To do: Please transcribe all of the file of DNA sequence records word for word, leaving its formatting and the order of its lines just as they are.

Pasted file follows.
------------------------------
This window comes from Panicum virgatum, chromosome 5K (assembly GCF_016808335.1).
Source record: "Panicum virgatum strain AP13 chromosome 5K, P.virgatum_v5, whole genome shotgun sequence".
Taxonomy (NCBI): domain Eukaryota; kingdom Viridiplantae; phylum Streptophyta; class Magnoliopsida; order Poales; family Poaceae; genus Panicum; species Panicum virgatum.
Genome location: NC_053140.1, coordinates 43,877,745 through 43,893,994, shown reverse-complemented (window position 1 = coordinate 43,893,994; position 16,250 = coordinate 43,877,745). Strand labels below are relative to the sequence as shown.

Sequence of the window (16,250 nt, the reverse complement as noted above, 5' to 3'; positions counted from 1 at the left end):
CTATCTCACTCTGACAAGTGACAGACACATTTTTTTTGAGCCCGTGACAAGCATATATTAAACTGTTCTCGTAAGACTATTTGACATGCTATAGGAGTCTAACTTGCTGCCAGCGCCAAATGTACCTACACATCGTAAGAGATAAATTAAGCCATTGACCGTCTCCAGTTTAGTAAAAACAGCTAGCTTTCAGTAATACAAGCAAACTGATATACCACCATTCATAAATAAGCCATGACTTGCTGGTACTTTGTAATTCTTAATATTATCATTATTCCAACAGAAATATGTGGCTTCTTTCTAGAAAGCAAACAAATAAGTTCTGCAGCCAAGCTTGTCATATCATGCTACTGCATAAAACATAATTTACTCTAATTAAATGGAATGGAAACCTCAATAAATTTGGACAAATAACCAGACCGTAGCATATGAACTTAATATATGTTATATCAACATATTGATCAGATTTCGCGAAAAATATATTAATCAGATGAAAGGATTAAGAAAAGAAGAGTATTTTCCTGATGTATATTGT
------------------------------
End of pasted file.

This window comes from Panicum virgatum, chromosome 5K (assembly GCF_016808335.1).
Source record: "Panicum virgatum strain AP13 chromosome 5K, P.virgatum_v5, whole genome shotgun sequence".
Taxonomy (NCBI): domain Eukaryota; kingdom Viridiplantae; phylum Streptophyta; class Magnoliopsida; order Poales; family Poaceae; genus Panicum; species Panicum virgatum.
Genome location: NC_053140.1, coordinates 43,877,745 through 43,893,994, shown reverse-complemented (window position 1 = coordinate 43,893,994; position 16,250 = coordinate 43,877,745). Strand labels below are relative to the sequence as shown.

Sequence of the window (16,250 nt, the reverse complement as noted above, 5' to 3'; positions counted from 1 at the left end):
CTATCTCACTCTGACAAGTGACAGACACATTTTTTTTGAGCCCGTGACAAGCATATATTAAACTGTTCTCGTAAGACTATTTGACATGCTATAGGAGTCTAACTTGCTGCCAGCGCCAAATGTACCTACACATCGTAAGAGATAAATTAAGCCATTGACCGTCTCCAGTTTAGTAAAAACAGCTAGCTTTCAGTAATACAAGCAAACTGATATACCACCATTCATAAATAAGCCATGACTTGCTGGTACTTTGTAATTCTTAATATTATCATTATTCCAACAGAAATATGTGGCTTCTTTCTAGAAAGCAAACAAATAAGTTCTGCAGCCAAGCTTGTCATATCATGCTACTGCATAAAACATAATTTACTCTAATTAAATGGAATGGAAACCTCAATAAATTTGGACAAATAACCAGACCGTAGCATATGAACTTAATATATGTTATATCAACATATTGATCAGATTTCGCGAAAAATATATTAATCAGATGAAAGGATTAAGAAAAGAAGAGTATTTTCCTGATGTATATTGT